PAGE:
This year there's been one factor that's driven the current Australian property boom as much as any other: an imbalance between supply and demand.
Low levels of total stock on the market have been topped up to a small degree by new sellers listing their homes, but not at a fast enough rate to satisfy frenzied buyer demand which has seen properties being snapped up faster and faster.
Now we've entered winter, typically a quieter time for the market, and new listings are winding back, meaning there may be even more competitive pressure put onto buyers.
So how might this affect property prices and does it present an opportunity for sellers?
New and old listings both fell in May
According to the latest figures from SQM Research, total residential property listings around Australia dropped by -6.3 per cent in May to 245,953, down from 262,617 in April.
That includes a -2.4 per cent dip in new listings for the month which saw a wide spread of stock changes across the capitals.
New stock in Hobart plummeted and Canberra, Melbourne and Adelaide also saw significant drops, while things held more steady in Brisbane and Sydney, and Perth and Darwin even saw upticks from April.
But while new listings were up substantially from last year, when the brakes were slammed on the property market at the height of the pandemic, perhaps the most telling numbers came from the change in old listings.
Properties listed for more than 180 days saw a very sizeable -9.2 per cent drop in May, and a staggering -44 per cent annual plunge, indicating buyers are casting a wider net and homes that may have previously been a harder sell are now gaining more interest.
"The downward trend in old listings suggests strong absorption rates," says SQM Research Managing Director Louis Christopher.
"So new property listings are not completely offsetting the falls in old listings, indicating there are more buyers than sellers in the market, which is fuelling the property boom."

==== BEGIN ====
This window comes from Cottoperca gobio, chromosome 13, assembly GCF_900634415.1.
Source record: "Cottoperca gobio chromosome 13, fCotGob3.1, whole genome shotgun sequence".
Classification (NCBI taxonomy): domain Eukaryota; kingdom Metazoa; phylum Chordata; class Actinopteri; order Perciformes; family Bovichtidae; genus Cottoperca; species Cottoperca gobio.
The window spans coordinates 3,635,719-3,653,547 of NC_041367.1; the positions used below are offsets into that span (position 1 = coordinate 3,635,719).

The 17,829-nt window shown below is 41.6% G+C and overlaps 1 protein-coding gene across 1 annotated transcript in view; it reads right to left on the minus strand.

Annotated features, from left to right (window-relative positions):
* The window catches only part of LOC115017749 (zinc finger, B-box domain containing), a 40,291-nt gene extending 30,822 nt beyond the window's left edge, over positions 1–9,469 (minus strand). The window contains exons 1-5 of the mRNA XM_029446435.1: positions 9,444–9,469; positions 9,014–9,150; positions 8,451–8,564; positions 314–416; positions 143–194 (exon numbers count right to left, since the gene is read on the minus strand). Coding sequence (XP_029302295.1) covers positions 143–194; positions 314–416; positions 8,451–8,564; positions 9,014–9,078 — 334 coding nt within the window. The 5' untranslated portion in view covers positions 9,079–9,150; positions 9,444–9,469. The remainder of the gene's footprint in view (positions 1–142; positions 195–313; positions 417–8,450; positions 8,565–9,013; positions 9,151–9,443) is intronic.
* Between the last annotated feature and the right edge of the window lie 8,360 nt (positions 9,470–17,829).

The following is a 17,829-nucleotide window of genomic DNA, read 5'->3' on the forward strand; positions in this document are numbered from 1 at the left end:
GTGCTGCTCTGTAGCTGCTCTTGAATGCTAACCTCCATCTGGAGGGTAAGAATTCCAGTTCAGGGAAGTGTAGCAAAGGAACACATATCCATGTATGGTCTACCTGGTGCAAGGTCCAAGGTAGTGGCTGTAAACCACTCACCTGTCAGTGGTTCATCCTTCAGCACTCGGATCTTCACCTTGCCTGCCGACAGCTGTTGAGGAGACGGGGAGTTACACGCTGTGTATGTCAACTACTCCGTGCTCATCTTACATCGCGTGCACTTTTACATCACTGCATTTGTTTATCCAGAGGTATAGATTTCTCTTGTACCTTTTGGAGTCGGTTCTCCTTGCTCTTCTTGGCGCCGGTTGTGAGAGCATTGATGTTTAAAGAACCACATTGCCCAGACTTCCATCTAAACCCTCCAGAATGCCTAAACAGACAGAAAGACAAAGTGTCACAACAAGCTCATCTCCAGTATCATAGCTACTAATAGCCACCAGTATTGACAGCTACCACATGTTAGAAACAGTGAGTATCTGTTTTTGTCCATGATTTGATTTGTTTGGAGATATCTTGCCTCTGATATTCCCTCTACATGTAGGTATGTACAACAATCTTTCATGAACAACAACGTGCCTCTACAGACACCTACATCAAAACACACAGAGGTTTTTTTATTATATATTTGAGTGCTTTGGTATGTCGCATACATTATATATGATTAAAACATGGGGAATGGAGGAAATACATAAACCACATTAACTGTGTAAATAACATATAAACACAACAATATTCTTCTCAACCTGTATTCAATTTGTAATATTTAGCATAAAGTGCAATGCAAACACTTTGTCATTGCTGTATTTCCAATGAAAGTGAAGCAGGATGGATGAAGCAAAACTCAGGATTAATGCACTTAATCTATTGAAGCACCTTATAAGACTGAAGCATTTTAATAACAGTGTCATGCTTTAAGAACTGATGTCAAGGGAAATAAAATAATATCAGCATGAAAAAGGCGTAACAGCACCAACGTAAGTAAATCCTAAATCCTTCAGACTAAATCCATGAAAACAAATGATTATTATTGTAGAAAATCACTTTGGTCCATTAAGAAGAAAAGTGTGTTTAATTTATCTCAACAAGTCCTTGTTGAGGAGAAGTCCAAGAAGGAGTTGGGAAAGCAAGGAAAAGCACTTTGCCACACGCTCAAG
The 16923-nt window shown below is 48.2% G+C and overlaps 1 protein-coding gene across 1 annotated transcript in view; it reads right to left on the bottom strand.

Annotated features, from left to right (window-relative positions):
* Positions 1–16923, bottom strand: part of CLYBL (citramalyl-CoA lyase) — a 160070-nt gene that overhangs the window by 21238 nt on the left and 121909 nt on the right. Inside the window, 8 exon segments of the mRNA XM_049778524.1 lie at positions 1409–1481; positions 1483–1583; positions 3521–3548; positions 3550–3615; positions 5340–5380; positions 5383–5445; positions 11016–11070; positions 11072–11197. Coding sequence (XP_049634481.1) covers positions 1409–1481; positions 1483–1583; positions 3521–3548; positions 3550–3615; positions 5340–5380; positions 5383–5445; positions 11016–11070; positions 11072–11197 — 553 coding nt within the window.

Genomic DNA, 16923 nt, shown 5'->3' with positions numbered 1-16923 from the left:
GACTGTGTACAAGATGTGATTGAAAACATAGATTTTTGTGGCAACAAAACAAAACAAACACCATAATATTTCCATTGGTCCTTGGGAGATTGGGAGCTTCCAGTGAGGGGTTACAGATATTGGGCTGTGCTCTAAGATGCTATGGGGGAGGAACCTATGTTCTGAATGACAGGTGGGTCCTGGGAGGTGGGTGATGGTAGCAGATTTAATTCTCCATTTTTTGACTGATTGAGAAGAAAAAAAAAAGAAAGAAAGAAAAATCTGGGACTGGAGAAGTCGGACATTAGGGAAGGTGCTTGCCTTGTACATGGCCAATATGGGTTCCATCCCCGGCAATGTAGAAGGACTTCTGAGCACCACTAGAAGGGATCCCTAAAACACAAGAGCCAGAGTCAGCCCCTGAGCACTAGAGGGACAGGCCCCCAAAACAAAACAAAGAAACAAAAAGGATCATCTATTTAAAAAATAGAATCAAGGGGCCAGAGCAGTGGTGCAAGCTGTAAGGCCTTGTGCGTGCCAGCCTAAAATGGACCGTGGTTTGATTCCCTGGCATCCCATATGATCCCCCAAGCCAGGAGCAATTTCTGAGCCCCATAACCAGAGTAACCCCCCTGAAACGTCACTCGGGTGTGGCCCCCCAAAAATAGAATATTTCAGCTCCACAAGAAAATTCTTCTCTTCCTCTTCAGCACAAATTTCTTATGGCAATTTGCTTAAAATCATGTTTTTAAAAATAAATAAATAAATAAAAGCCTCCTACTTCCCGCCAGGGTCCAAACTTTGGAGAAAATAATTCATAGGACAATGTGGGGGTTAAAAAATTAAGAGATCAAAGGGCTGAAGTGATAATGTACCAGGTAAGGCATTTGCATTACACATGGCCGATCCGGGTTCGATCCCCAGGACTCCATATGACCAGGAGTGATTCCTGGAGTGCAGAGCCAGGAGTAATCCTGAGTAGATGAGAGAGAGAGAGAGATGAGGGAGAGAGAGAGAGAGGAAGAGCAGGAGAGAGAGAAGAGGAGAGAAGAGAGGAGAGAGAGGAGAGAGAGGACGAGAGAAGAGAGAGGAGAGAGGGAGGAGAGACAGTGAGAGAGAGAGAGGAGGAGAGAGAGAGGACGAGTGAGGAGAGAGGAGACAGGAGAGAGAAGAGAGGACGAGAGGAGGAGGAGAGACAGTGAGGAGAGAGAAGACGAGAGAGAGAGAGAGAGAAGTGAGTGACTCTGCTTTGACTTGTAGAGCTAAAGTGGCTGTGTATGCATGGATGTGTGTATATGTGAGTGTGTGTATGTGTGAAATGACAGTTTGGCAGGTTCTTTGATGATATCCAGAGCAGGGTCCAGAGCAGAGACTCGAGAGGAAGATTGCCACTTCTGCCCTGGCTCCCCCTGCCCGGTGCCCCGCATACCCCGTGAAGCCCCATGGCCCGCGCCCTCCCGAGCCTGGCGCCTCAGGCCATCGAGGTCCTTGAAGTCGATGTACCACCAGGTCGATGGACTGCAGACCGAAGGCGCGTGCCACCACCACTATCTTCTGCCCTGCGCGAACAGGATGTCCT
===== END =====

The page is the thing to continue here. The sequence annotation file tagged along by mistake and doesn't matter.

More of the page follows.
Mr Christopher points out that regional areas like the NSW Mid North Coast, the Gold Coast and the Murray Region have also seen substantial falls in listings and, as a result, rapid gains in property values.
It's all contributing to the surge we've seen across the country this year, with the median dwelling price in Australia rocketing up +10.1 per cent since the start of 2021 according to CoreLogic figures.
Will listings continue to dry up in winter?
Traditionally the colder months mean less stock on the market, as potential vendors wait for the blooming flowers and chirping birds of spring.
In a recent analysis penned by My Housing Market's Chief Economist Dr Andrew Wilson, he says "the number of newly listed homes for sale has predictably fallen over recent weeks as seller interest declines with the onset of the typically quieter winter selling season."
In REA Group's Housing Market Indicators Report for June, author and Executive Director of Economic Research Cameron Kusher notes "as we head into winter, the volume of properties listed for sale may start to decline.
"Even with search volumes down, a softening in supply may help to sustain above-average views per listing."
Dan White, Ray White Group's managing director, has different expectations.
"There's nothing we’re seeing that would make us think listing numbers will drop during winter at all," he told the Australian Financial Review.
"There’s no reason for people to have a traditional wait over winter because the depth of the buyer market remains so strong."
Ultimately it may depend on seller sentiment and whether or not people are willing to make the early move or if they would prefer to wait until spring to list.
What would fewer listings mean for sellers?
If supply continues to dwindle and buyers' appetites remain strong, it should mean values continue to rise, but the colder months can be difficult to predict.
The question is, will buyer demand ease off in step with a lower listing rate as we move through winter?
Two top agents, Max Klimenko of Sydney's Ray White Touma Group and Tristan Tomasino of Biggin & Scott Yarraville in Melbourne, say winter can be a great opportunity for sellers.
"Buyers aren't seasonal," says Mr Klimenko. "I love selling in the winter market because there's less [seller] competition, you're more in isolation."
Mr Tomasino agrees, saying winter is "one of, if not the best, time of year to sell, because there's not a lot for sale.
"There will be buyers regardless of whether we're going into winter or not."
Home values continue to rise every month, clearance rates remain high, indicating that buyers are still out in force, and the Reserve Bank of Australia is holding firm on its message that interest rates aren't likely to rise until at least 2024.
Considering all of those factors, it's looking like it could be a bustling winter season for vendors.